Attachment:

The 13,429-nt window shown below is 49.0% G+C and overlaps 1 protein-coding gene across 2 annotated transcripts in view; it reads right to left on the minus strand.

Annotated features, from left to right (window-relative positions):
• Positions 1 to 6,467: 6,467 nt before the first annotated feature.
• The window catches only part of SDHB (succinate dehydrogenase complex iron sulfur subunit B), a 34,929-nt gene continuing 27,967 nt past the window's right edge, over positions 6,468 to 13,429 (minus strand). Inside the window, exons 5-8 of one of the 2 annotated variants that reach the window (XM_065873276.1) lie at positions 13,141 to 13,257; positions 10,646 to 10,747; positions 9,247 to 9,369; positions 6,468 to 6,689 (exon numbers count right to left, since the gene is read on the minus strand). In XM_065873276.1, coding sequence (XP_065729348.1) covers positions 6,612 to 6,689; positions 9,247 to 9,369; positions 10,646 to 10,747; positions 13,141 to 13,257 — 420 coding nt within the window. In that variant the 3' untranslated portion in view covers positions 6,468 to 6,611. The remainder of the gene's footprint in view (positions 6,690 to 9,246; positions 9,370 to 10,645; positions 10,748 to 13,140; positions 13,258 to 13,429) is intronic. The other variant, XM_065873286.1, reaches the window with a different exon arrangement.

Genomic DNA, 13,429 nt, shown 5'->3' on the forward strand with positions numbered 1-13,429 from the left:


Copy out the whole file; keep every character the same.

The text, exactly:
The 13,429-nt window shown below is 49.0% G+C and overlaps 1 protein-coding gene across 2 annotated transcripts in view; it reads right to left on the minus strand.

Annotated features, from left to right (window-relative positions):
• Positions 1 to 6,467: 6,467 nt before the first annotated feature.
• The window catches only part of SDHB (succinate dehydrogenase complex iron sulfur subunit B), a 34,929-nt gene continuing 27,967 nt past the window's right edge, over positions 6,468 to 13,429 (minus strand). Inside the window, exons 5-8 of one of the 2 annotated variants that reach the window (XM_065873276.1) lie at positions 13,141 to 13,257; positions 10,646 to 10,747; positions 9,247 to 9,369; positions 6,468 to 6,689 (exon numbers count right to left, since the gene is read on the minus strand). In XM_065873276.1, coding sequence (XP_065729348.1) covers positions 6,612 to 6,689; positions 9,247 to 9,369; positions 10,646 to 10,747; positions 13,141 to 13,257 — 420 coding nt within the window. In that variant the 3' untranslated portion in view covers positions 6,468 to 6,611. The remainder of the gene's footprint in view (positions 6,690 to 9,246; positions 9,370 to 10,645; positions 10,748 to 13,140; positions 13,258 to 13,429) is intronic. The other variant, XM_065873286.1, reaches the window with a different exon arrangement.

Genomic DNA, 13,429 nt, shown 5'->3' on the forward strand with positions numbered 1-13,429 from the left: